Blues halfback Finlay Christie probably won't ever forget the moment he was first named an All Black, but in case he ever does, he has CCTV footage to remind him.
The Blues halfback was mobbed by his mates at a local watering hole after his name was called out. Source: 1 NEWS
Christie spoke to 1 NEWS today after his selection last night, detailing how the viral moment caught on camera went down.
"We were just down at the pub having a a few pints and some dinner and the announcement got chucked on," Christie told 1 NEWS.
"I got the CCTV footage off the barman afterwards - it's quite a good video!"
One of those present for Christie's big moment was Blues teammate Tom Robinson who the halfback thought would be the one to hear his name read out NZR chairman Stewart Mitchell.
Instead, Christie was the one to get the surprise nod after weeks of speculation.
"There was obviously a bit of chat from the lads [beforehand]," Christie said.
"But I honestly wasn't expecting anything so when it did happen, I was lost for words."
The 25-year-old added despite the surreal moment and establishment he found himself at for it, he managed to have a quiet night.
Finlay Christie was all smiles thinking about the moment he was named an All Black. Source: 1 NEWS
"There was temptations," he joked.
"I had a couple but then I knocked it on the head and tried to rein it in a bit."
Thistle or silver fern?
Less than 12 months ago, there was a chance last night's quiet celebrations wouldn't have happened had Christie taken a different path and invested in the other part of his family's heritage.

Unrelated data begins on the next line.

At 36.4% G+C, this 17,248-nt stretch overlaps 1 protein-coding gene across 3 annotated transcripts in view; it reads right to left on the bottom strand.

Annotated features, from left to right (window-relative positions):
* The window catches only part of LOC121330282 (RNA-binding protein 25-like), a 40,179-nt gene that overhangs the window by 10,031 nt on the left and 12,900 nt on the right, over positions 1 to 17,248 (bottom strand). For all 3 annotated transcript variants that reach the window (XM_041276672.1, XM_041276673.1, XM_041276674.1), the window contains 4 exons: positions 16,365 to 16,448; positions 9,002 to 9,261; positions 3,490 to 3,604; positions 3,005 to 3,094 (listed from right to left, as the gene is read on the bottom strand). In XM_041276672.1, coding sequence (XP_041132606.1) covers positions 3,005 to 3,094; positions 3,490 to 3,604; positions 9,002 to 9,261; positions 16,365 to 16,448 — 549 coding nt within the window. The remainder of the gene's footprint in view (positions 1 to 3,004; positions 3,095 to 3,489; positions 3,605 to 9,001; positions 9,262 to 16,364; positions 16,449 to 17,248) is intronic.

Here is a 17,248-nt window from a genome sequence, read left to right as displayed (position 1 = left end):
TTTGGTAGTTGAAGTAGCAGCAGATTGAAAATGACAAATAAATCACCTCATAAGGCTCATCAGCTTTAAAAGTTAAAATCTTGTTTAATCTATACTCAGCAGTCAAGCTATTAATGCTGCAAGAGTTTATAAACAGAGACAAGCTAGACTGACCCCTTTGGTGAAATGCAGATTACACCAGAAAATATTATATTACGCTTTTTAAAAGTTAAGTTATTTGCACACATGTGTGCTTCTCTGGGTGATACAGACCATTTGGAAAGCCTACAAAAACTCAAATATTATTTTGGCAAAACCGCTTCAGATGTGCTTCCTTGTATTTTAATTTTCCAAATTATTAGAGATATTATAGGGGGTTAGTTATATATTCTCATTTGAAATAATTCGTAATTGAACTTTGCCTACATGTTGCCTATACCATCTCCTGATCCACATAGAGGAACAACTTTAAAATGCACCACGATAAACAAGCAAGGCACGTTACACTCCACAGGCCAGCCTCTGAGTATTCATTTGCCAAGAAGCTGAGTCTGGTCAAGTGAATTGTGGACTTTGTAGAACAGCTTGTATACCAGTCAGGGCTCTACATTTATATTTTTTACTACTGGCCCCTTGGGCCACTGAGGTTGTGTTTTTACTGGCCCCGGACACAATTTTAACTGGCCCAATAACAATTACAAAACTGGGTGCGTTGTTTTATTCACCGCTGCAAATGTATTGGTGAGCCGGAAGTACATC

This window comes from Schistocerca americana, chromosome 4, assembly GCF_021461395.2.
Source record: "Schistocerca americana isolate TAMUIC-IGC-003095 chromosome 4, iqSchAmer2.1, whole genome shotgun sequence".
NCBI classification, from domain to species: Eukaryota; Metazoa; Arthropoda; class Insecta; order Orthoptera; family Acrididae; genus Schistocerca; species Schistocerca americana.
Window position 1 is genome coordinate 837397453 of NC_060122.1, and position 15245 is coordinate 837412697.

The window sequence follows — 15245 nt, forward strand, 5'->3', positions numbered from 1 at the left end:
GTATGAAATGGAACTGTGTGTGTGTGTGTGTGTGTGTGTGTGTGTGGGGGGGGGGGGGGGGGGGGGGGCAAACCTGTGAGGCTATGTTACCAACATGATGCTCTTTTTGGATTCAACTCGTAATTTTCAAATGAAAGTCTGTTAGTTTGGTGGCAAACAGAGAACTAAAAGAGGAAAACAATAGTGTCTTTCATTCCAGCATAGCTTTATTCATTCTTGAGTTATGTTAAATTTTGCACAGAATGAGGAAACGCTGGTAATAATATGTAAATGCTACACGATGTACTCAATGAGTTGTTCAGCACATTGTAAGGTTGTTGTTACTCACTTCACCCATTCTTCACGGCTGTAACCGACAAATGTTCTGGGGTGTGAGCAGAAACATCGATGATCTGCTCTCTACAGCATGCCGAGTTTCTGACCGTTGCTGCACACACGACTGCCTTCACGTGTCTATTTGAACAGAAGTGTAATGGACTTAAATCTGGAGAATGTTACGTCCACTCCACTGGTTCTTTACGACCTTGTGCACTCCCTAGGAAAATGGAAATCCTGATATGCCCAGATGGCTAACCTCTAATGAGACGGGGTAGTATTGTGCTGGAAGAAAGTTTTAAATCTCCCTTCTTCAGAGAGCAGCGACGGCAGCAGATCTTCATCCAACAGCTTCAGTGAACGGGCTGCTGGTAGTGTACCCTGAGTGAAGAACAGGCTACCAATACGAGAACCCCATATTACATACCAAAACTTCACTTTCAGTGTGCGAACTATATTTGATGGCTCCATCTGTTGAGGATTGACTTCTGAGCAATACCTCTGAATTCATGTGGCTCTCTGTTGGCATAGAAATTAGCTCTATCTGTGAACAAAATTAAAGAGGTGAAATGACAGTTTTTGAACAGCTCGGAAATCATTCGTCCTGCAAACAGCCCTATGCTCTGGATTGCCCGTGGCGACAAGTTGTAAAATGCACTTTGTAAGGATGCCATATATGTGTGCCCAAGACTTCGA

Christie was born in Scotland but moved to New Zealand at seven, starting his rugby career with St Kentigern's College in Auckland before eventually making a provincial debut for Tasman in 2016.
A year later, Christie made his Super Rugby debut for the Chiefs before moving to the Hurricanes for two seasons. Finally, he made his way back home to the Blues in 2020 where he's remained since.
Another big move was on Christie's mind throughout though with the chance to represent Scotland in international rugby a thought that came up every now and again.
In fact, as recent as last year, Christie told The Scotsman newspaper "never say never" when he was asked about the possibility of donning the thistle instead of the silver fern.
"That was probably the main question I always got asked with having both passports," Christie said.
Christie said there was an opportunity head north last year before he re-committed to the Blues.
"Back in September last year I re-signed [with the Blues] but that was when I was weighing everything up," he said.
"Obviously with Covid and everything over [in Scotland] it just didn't work out and I thought it would be best for me to stay here."
The decision wasn't easily, especially with family input.
"Obviously I had that conversation with myself and my parents about the 'what ifs'," he said.
"My old man was definitely in my ear a lot about trying to get me over there but I think either way, he'll be pretty proud."
Come next month when the All Blacks play Tonga and Fiji, he'll have a pretty big reason to be.